The absorption of atmospheric carbon dioxide by the oceans has changed the chemical properties of seawater and made it more acidic all over the world. Florida, with an extensive coastline and deep cultural and economic ties to marine resources, will be directly affected. This 4-page fact sheet written by Lisa Krimsky, Joseph Henry, and Joshua Patterson and published by the UF/IFAS Program in Fisheries and Aquatic Sciences, School of Forest Resources and Conservation focuses on the spatial and temporal variability in oceanic pH and provide an overview of pH variability in Florida's coastal waters.
Rising atmospheric carbon dioxide concentration leads to ocean acidification and threatens coastal and marine ecosystems and organisms. This 4-page fact sheet written by Joseph Henry, Joshua Patterson, and Lisa Krimsky and published by the UF/IFAS School of Forest Resources and Conservation, Program in Fisheries and Aquatic Sciences explores the impacts of ocean acidification on calcification, the process corals, bivalves, echinoderms, and planktonic organisms use to build their shells and skeletons. Understanding how ocean acidification affects calcification is important for scientists seeking to determine the real-world implications and impacts of ocean acidification on some of the most important species in the marine environment.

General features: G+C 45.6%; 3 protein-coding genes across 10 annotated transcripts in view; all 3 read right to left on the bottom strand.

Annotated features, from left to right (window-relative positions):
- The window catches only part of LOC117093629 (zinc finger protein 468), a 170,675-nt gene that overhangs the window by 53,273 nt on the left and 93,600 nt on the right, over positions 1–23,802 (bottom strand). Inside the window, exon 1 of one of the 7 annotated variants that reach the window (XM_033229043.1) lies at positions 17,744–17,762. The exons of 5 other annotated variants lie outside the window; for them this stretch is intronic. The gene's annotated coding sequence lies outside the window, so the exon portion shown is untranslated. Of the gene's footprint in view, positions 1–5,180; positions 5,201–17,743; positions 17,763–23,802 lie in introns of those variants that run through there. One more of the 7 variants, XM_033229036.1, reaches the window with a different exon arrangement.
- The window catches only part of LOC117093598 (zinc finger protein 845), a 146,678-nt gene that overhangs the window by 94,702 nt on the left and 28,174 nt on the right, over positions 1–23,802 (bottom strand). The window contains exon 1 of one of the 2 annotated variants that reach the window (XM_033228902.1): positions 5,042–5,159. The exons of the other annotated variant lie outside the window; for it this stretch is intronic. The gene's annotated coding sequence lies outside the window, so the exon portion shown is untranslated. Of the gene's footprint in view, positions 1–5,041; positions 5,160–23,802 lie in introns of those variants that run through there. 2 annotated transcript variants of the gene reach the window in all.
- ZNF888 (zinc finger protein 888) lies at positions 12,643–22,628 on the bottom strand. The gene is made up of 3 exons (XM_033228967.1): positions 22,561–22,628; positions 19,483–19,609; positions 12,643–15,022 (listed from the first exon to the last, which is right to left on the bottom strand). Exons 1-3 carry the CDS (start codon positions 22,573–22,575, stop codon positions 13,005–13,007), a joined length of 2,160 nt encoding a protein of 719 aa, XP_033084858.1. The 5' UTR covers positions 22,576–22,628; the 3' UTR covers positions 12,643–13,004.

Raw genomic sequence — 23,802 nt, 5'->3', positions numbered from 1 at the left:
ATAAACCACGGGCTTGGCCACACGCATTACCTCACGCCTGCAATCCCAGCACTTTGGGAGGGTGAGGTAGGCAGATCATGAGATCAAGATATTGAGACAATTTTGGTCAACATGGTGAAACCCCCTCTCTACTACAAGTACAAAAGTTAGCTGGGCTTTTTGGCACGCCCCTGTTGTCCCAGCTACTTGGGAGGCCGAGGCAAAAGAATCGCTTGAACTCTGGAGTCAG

Increased atmospheric carbon dioxide has led to increased levels of dissolved carbon dioxide in the oceans and acidified ocean water, which could have direct effects on the physiology and behavior of fishes. This 5-page fact sheet written by Joshua Patterson, Lisa Krimsky, and Joseph Henry and published by the UF/IFAS School of Forest Resources and Conservation, Program in Fisheries and Aquatic Sciences will summarize the current state of our understanding on the topic, with special emphasis on Florida fishes. It will also address current challenges in understanding the real-world effects of a complex global process using data largely collected on isolated fish in laboratory experiments.
Ocean acidification is the ongoing decrease in ocean pH caused primarily by the ocean’s taking up excess carbon dioxide from the atmosphere. Other impacts related to climate change (increased sea level rise, coastal flooding and extreme weather events) often receive more attention, but the acidification of the Earth’s oceans is well documented and is a major concern for the marine science community. This 4-page fact sheet written by Joshua Patterson and Lisa Krimsky and published by the UF/IFAS Program in Fisheries and Aquatic Sciences, School of Forest Resources and Conservation is the first in a series that addresses ocean acidification in Florida. It specifically explains the changes that are occurring to the chemistry of our coastal and oceanic waters because of elevated carbon dioxide levels. Additional publications address potential environmental, economic, and social implications for Florida.